(Fiberoptic Joint Examination)
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Arthroscopy is a surgery done to examine a joint visually. Most of the time, it is done on large joints like the knee or shoulder. A special tool called an arthroscope is used. It is an instrument that looks like a long tube with a miniature camera on the end. Repairs or corrections to the joint may be done by using the arthroscope and other tools.
Arthroscopy can be done to diagnose an injury or a condition.
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Reasons for Procedure
The procedure is most often performed for the following reasons:
- Diagnose an injury or disease inside a joint
- Remove bone or cartilage
- Repair tendons or ligaments
Problems from the procedure are rare, but all procedures have some risk. Your doctor will review potential problems, like:
- Blood clots
- Swelling or bleeding
- Damage to blood vessels, nerves, or other tissue
- The need to have another surgery or more extensive surgery
Factors that may increase the risk of complications include:
What to Expect
Prior to Procedure
The type of anesthesia will depend on the joint your doctor is looking at. You may receive one of the following:
Description of the Procedure
Tiny incisions will be made in the skin along the joint. Special tools will be inserted through the incisions. The tools include the arthroscope. The picture from the arthroscope will show up on a screen so that the inside of your joint can be viewed. The images may be used to move around other tools that can cut and repair tissue in your joint.
- Some meniscal tears in the knee will be repaired by cutting and removing some of the cartilage.
- Carpal tunnel syndrome in the wrist may be treated by loosening the ligament that puts pressure on the nerves.
- Torn anterior and posterior cruciate ligaments may also be repaired by arthroscopy.
When the examination or surgery is done, the tools will be removed. The skin may be closed with stitches or clips. The incisions will be covered with a dressing. The fluid or tissue that was removed may be sent to a lab for examination.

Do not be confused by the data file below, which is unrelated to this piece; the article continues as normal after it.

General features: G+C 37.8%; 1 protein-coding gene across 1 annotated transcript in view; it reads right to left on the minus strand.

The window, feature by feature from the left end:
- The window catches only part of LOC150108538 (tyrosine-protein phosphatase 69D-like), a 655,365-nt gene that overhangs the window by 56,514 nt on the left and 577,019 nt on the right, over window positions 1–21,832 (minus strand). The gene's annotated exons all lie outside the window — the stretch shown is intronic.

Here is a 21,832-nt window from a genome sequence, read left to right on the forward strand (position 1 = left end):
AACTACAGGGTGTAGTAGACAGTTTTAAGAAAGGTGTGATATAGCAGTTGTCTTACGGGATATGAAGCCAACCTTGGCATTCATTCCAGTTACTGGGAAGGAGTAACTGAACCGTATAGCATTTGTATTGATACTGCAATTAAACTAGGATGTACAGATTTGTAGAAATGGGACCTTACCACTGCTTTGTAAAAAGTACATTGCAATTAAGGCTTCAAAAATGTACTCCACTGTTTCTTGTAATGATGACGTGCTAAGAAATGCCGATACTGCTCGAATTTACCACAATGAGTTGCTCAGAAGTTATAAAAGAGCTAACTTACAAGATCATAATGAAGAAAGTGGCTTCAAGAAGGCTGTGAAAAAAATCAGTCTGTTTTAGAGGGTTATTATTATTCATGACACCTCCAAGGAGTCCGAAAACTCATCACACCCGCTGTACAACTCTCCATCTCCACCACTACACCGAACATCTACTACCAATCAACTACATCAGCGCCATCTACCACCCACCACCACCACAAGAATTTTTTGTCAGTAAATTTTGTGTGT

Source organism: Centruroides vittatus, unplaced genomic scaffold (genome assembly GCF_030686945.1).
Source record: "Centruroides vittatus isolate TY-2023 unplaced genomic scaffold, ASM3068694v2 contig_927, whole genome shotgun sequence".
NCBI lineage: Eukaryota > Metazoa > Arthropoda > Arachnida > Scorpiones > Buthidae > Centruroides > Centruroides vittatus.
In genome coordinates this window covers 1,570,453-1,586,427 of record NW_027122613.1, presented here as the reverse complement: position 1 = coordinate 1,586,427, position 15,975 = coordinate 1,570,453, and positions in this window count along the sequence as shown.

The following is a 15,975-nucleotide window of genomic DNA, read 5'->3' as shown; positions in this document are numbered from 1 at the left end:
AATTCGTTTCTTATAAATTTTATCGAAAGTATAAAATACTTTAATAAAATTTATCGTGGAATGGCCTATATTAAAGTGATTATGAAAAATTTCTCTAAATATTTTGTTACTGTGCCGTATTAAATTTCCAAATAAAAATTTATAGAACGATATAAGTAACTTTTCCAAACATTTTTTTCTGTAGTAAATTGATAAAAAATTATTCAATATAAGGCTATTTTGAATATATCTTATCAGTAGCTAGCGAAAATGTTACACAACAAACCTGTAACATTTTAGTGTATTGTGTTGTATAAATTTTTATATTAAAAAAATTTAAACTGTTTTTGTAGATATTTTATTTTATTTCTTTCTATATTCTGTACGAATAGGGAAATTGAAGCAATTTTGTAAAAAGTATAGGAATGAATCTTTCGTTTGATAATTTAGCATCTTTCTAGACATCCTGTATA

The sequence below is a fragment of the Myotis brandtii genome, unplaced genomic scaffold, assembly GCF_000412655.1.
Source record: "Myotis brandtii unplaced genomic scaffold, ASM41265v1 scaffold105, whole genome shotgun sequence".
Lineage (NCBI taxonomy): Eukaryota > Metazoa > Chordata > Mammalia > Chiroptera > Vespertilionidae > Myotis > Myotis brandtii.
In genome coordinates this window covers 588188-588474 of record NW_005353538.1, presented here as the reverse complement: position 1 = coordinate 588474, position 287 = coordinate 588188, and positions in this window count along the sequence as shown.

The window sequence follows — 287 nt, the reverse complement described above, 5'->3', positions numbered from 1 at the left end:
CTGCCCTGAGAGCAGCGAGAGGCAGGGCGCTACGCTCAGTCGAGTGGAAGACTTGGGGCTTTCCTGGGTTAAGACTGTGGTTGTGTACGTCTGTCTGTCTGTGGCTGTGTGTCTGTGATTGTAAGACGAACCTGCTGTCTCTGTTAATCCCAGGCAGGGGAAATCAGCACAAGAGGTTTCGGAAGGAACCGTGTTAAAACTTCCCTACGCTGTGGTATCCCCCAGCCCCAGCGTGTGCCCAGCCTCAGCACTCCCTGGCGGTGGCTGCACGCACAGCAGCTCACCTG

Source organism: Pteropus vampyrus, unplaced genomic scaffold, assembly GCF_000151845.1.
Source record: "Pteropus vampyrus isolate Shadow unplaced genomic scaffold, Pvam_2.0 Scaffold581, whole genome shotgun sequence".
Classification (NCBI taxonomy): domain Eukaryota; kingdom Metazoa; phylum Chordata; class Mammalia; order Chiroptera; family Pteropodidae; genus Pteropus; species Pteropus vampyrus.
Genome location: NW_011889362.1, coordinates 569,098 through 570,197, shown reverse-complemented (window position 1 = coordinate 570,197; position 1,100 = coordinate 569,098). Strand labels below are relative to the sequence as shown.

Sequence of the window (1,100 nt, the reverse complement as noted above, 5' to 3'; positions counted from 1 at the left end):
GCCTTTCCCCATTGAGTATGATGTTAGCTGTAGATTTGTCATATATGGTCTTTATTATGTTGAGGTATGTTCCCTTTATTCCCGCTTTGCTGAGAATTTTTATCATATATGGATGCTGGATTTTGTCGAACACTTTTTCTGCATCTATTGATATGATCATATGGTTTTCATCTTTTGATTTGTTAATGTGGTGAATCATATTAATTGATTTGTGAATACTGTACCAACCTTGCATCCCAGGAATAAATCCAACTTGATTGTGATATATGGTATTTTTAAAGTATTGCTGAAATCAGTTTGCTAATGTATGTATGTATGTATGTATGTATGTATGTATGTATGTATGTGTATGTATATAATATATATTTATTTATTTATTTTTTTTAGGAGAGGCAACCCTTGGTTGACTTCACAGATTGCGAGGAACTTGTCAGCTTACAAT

How Long Will It Take?
Usually less than 1 hour, but this may be longer if repairs are being done.
Will It Hurt?
Anesthesia will prevent pain during surgery. Pain and discomfort after the procedure can be managed with medications.
The dressings can sometimes be removed as early as the next morning. When you return home after the procedure, do the following to help ensure a smooth recovery:
It may take 4-6 weeks for the joint to recover in a repair was done. A specific activity and rehabilitation program may be suggested. This will help speed your recovery and protect future joint function.
Athletes often return to athletic competition within a few weeks.
Note: Repair of the anterior cruciate ligament (ACL) by arthroscope may require a recovery time of 4-6 months and a more specialized rehabilitation program.
Call Your Doctor
Call your doctor if any of these occur:
- Signs of infection, including fever and chills
- Redness, swelling, increasing pain, excessive bleeding, or any discharge from the incision site
- Persistent nausea or vomiting
- Pain that you cannot control with the medications you were given
- Cough, shortness of breath, or chest pain
- Joint pain, fatigue, stiffness, rash, or other new symptoms
- Swelling, tingling, pain, or numbness in your toes that is not relieved by elevating your knee above heart level for 1 hour
If you think you have an emergency, call for emergency medical services right away.
Ortho Info—American Academy of Orthopaedic Surgeons
When it Hurts to Move—Canadian Orthopaedic Foundation
Arthroscopy. Ortho Info—American Academy of Orthopaedic Surgeons website. Available at: https://orthoinfo.org/en/treatment/arthroscopy. Updated May 2010. Accessed December 19, 2017.
Katz JN, Brownlee SA, Jones MH. The role of arthroscopy in the management of knee osteoarthritis. Best Pract Res Clin Rheum. 2014;28:143-156.
Pitta M, Davis W 3rd, Argintar EH. Arthroscopic management of osteoarthritis. J Am Acad Orthop Surg. 2016;24(2):74-82.
Thorlund JB, Juhl CB, Roos EM, Lohmander LS. Arthroscopic knee surgery for degenerative knee: systematic review and meta-analysis of benefits and harms. BMJ 2015;350:h2747.
What is arthroscopic surgery? Arthroscopy Association of North America website. Available at: http://www.aana.org/home/for-patients/what-is-arthroscopy. Accessed December 19, 2017.
Last reviewed November 2018 by EBSCO Medical Review Board Michael Woods, MD, FAAP Last Updated: 12/19/2017